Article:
The open source history takes its root in the software history, computers and software weren't what we know today.
Back in 1945, at the end of the World War II, the Eniac was the first electronic computers with a weight of 30 tons and scientifics were programming in binary using punch cards. The good old times !
Computers & softwares were used by universities and the US army, it wasn't accessible for the general public. Slowly, computers started to be more available, size & price were reducing, software has gone electronic, and the corporate world started to look at it with a first commercial computer sold in 1951. At the beginning of computers, companies were making money by selling hardware, source code of softwares were freely distributed as a commodity to use a computer.
With more and more computers, the need for softwares got bigger every day. In 50's & 60's, a nascent industry has emerged : the software industry. Specialized companies appeared to provide software products and services. During 70's came a new wave of computer democratization with the beginning of what was called microcomputers, when computers became personal. Some big companies we know today grew up during this wave : 1975 foundation of Micro-soft, 1977 creation of Apple & Oracle, 1972 foundation of SAP...
Software was becoming a real business.
With this new industry, software has become proprietary software. To maintain control over software, a company had no interest in sharing its source code but only its binary form. In 1975, Bill Gates sent an Open Letter to Hobbyist denouncing copyright infringement of the Micro-Soft Altair BASIC interpreter by the Homebrew Computer Club. The US Copyright Act of 1976 strengthen protection of 'literary work', which apply to software. Legal actions took place, companies sued to protect their rights like the Apple Computer, Inc. v. Franklin Computer Corp. decision.
Free of charge at the beginning, software became a trade secret protected by copyright.
In reaction to this industry and to software privatization, a part of the IT ecosystem would react. Technically, because replication of source code is costless and they were also a hacking/sharing culture, access to the code was important. In 1976, the term copyleft appear for the first time in the Tiny BASIC program of Li-Chen Wang as an opposition to copyleft rights.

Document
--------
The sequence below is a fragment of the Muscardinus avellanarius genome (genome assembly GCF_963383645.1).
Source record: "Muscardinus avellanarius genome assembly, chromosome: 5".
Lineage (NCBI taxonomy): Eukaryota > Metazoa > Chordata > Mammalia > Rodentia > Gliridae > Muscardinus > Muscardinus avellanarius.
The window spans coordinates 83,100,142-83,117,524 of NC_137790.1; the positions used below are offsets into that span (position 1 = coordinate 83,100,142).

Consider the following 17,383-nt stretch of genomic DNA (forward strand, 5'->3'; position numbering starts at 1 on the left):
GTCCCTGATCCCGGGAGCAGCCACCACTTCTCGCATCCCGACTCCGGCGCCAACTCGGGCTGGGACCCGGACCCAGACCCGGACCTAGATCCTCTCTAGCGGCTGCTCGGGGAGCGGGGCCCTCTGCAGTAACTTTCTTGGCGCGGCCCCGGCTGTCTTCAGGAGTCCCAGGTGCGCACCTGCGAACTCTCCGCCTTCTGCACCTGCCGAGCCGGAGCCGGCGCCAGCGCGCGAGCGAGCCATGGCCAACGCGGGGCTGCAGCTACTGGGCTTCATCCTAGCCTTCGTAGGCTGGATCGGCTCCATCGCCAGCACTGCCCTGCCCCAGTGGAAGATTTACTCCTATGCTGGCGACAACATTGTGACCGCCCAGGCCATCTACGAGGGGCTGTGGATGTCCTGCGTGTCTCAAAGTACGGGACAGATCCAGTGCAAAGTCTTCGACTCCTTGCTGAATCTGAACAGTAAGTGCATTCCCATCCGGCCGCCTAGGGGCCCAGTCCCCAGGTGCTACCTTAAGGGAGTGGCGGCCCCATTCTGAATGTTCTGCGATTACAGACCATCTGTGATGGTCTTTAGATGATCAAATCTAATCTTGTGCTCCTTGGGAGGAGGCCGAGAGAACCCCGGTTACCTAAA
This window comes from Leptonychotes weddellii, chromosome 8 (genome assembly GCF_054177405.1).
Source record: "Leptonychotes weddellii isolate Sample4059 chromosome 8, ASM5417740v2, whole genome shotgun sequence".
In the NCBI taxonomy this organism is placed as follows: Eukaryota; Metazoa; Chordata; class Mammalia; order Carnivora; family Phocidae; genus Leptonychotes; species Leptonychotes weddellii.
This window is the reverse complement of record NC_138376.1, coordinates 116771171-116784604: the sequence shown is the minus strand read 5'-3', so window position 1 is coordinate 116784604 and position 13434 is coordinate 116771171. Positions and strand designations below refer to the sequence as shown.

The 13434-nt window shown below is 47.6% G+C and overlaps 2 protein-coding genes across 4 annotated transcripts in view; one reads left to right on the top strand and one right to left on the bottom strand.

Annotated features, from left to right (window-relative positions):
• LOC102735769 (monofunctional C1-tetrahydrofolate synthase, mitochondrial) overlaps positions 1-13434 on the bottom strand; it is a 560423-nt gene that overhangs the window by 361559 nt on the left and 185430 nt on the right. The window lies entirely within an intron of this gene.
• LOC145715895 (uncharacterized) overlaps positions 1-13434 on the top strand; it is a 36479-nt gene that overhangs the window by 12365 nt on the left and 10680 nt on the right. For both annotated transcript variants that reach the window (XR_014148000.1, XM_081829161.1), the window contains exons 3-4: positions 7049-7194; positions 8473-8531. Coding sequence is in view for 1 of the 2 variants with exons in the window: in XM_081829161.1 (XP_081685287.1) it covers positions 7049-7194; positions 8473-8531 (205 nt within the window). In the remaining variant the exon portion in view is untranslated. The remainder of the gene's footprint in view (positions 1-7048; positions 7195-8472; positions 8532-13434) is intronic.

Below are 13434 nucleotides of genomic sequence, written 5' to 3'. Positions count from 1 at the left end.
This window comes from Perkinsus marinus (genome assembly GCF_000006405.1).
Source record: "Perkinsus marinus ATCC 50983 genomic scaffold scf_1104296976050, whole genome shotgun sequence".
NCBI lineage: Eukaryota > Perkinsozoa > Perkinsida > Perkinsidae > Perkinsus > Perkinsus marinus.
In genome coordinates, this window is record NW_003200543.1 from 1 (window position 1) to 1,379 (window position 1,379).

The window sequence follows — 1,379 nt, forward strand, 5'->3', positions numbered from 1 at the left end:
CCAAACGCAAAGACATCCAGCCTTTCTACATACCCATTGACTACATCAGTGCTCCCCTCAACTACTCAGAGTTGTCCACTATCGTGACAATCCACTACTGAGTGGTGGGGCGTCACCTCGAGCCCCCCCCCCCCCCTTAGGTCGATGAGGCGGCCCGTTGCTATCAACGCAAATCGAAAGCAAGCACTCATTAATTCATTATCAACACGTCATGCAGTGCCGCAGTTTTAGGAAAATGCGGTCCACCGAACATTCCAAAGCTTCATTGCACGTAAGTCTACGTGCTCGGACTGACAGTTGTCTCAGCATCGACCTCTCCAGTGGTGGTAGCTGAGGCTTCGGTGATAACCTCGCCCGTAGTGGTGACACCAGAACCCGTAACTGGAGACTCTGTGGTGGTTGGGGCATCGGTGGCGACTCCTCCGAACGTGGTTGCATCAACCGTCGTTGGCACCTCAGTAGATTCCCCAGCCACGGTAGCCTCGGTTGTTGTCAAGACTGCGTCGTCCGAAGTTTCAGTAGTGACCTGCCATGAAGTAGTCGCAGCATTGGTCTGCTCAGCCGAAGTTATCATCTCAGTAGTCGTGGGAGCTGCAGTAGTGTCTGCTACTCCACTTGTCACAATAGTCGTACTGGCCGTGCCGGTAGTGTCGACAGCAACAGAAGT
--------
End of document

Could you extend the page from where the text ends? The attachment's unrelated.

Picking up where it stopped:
At the beginning of 80's, a programmer and hacker of the MIT Artificial Intelligence Laboratory was going to start a crusade, a life mission, against proprietary software : Richard Matthew Stallman, also known as RMS. Motivated by various reasons, he was witnessing a sharing decrease in the industry, experienced struggle with a printer using proprietary software he couldn't fix, saw the evolution of software industry, his personal values... In September 1983, Richard Stallman announced the GNU project. In order to 'help humanity', the project aims to provide a free Unix operating system to run a computer : a kernel, an editor, a shell, a compiler, a debugger...
Mid-80's, a software was already available, Emacs, and with it came the question of distribution, and specifically the licensing question. One major move of Richard Stallman was to create his own license for the project, the GNU Emacs Public License who will become later the widely used GNU General Public License, giving a legal basis to copyleft. According to RMS, 'copyleft uses copyright law, but flips it over to serve the opposite of its usual purpose: instead of a means for restricting a program, it becomes a means for keeping the program free'. One particularity of GNU GPL, to force sharing, is to be a viral license : derivative work must be shared & GNU GPL compliant.
Free software was born.
Stallman fought for users freedom, freedom to use, to study, to share and to modify a software. Through this commitment and the Free Software Foundation, he became the pioneer of the free software movement, a movement for 'freedom and justice'.
For Stallman, free software matters not because software is special and deserves a special freedom; indeed, he acknowledges that "there are more important issues of freedom - the issues of freedom that everybody's heard of are much more important than this: freedom of speech, freedom of the press, free assembly."" Free software matters because all freedoms matter, and software happens to be the domain in which Stallman can contribute most.